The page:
The Lady in Blue

Waves crashed in the darkness, their foam a gleaming line in the moonlight. In spite of her trembling hands, Mary Ellen’s feet seemed to float above the sand, the hem of her blue dress fluttering just below her knees.

Her husband had caught them, and they’d had it out in the speakeasy on the cliffs above. But her lover, John, had sent her husband – a notorious bootlegger – packing. She’d been set free, the guilt of her secret now out in the open.

John, the speakeasy’s piano player, walked beside her, his footsteps crunching in the cold sand. He pulled her closer, his breath warm on her cheek. Free.

A wraith of fog twisted along the beach, and she shivered. She wouldn’t think about her husband, not now. And if she had to admit it, the illicitness of the affair was part of what had made it so delicious, as delicious as the bootleg rum that heated her stomach.

There was a shout. Men, bulky shapes in the darkness. Fear tightened her throat. A sharp pain in her side. And then… nothing.

What happened to the Lady in Blue? Does she even exist? How much is legend and how much real?

We really don’t know.

But since the 1930s, hundreds of visitors to Northern California’s Moss Beach Distillery claim they’ve encountered whispers of this ghost. She levitates objects, breathes against their neck, and even follows them from the restaurant.

The Distillery itself has a storied history. Built in the 1920s on the San Mateo County coast, south of San Francisco, “Frank’s Place,” as it was then called, was initially a speakeasy. Gripping the high cliffs over a secluded Pacific beach, Frank’s Place was an ideal spot for rum runners to bring in and distribute their illicit cargo during Prohibition.

Unlike other speakeasies on the coast, Frank’s Place was never raided. His political connections were too powerful. But that didn’t prevent violence from occurring on the shores below.

According to one legend, Mary Ellen and her lover were attacked by her husband. The husband pulled a gun, John pulled a knife, and Mary Ellen was stabbed in the struggle. Another story has them set upon by random thugs. Whatever the truth, the bar and restaurant, now known as the Moss Beach Distillery, has a vivid history of hauntings. Objects have reportedly been moved by unseen hands, items have flown off shelves, and chairs mysteriously stack themselves. Restaurant doors have locked themselves from the inside. The phones ring, someone answers, and no one is there.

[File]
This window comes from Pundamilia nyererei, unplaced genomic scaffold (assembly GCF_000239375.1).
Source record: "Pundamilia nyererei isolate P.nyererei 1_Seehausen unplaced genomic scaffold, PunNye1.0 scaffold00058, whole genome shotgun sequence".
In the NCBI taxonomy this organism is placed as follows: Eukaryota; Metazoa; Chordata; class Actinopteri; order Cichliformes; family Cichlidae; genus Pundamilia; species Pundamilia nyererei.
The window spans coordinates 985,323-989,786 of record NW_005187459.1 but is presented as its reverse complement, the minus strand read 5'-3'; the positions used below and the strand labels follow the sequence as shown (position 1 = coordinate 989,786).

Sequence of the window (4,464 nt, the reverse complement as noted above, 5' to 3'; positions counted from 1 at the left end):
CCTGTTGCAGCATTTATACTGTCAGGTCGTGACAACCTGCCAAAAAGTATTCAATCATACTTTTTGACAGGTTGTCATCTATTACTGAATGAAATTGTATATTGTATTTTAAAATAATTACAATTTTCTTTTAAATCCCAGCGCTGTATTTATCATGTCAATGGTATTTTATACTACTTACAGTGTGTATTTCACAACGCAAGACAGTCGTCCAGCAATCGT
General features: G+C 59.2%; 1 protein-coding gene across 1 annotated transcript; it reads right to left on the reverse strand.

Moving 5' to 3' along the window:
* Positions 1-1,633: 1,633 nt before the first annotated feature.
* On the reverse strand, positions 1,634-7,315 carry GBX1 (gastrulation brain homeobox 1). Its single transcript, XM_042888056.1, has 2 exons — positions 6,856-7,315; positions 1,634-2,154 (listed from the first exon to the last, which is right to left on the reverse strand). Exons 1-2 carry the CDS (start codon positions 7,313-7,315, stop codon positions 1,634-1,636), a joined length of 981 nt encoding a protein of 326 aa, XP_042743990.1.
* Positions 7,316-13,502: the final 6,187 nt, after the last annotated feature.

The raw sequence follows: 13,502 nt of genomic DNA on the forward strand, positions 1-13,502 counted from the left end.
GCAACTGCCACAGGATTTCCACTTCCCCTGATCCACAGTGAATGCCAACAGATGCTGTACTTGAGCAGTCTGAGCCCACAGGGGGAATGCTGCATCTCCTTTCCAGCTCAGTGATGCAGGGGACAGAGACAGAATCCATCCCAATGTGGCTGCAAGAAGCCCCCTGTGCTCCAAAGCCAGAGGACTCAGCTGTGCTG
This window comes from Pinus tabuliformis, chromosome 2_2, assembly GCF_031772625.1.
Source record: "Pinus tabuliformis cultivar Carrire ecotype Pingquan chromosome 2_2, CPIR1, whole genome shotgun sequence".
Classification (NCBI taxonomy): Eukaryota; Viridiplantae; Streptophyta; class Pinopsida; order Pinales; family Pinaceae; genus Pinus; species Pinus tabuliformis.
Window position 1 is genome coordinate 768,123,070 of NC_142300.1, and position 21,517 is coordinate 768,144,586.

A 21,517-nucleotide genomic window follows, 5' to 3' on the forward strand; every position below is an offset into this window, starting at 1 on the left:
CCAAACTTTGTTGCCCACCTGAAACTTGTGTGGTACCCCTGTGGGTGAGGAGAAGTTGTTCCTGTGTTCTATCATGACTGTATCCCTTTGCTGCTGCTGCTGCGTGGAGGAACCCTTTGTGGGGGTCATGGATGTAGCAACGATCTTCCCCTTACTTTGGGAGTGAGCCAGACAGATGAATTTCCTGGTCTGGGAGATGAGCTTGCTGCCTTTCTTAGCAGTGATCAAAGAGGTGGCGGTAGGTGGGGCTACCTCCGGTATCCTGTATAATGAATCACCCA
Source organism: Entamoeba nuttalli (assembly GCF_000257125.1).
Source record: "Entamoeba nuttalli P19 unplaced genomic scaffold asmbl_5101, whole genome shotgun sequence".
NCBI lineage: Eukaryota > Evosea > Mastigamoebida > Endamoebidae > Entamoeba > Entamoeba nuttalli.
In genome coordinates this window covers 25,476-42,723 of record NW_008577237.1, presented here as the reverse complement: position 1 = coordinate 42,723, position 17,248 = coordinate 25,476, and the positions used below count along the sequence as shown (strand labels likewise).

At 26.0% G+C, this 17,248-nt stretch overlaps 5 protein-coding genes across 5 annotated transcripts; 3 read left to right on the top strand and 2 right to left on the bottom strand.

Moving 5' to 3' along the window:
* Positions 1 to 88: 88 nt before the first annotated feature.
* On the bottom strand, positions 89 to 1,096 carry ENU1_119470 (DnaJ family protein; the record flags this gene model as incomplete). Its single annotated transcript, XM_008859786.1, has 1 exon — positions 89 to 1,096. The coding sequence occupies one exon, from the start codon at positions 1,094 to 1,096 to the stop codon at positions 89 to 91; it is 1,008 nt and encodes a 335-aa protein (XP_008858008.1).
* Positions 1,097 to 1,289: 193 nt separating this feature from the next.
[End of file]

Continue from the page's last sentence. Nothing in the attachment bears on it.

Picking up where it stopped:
There’s also a rumor of a second ghost haunting the Distillery – an unnamed man who likes to lurk in the ladies room. We don’t know much about this restless spirit. But I think we can safely say he might like the ladies a bit too much.

For a time, the Blue Lady’s spirit was seen wandering the cliffs. Over the years, however, the sightings have migrated to the bar and restaurant itself. Her apparition has appeared and been felt in the Torres room and wavered in the reflection of mirrors.

Decades ago, two local sheriffs participated in a séance at the Distillery to contact the Blue Lady. Afterward, a bit sheepish they’d been involved in something so outré, they headed home. Driving the dark and winding highway, their car veered into a ditch. The sheriffs were taken to the hospital for observation, and the Highway Patrol Officer who’d rescued them came to visit. They were shocked when he asked them what happened to the lady dressed in blue who’d been at the accident scene. Did she cause the accident? Was she their good angel, making sure they came through it okay? Or had she followed them in hopes the two cops could put her own unsolved crime to rest?

Big name psychics, like Sylvia Brown, have come to the Distillery to raise the ghost. Ghost Hunters also explored the bar and restaurant, but they found no evidence of a haunting. Still the ghost remains so famous, that some guests at the restaurant complain to the manager if no spirit appears. But spirits appear in their own good time, and not because we want them to.

Today, you can enjoy a good meal and perhaps spot some ocean wildlife from the bar and restaurant. Only a few blocks north of the distillery is a short walking trail along the bluffs and leading down to the Fitzgerald Marine Reserve. I have it on good authority that pagans often hold rituals amidst the windswept cypresses here. Who knows, maybe you’ll spot some paranormal wildlife as well?

About the Author

Based in San Mateo, CA, Kirsten Weiss writes paranormal mysteries, blending her experiences and imagination to create a vivid world of magic and mayhem. You can read her paranormal blog here.

Kirsten has never met a dessert she didn’t like, and her guilty pleasures are watching Ghost Whisperer reruns and drinking good wine.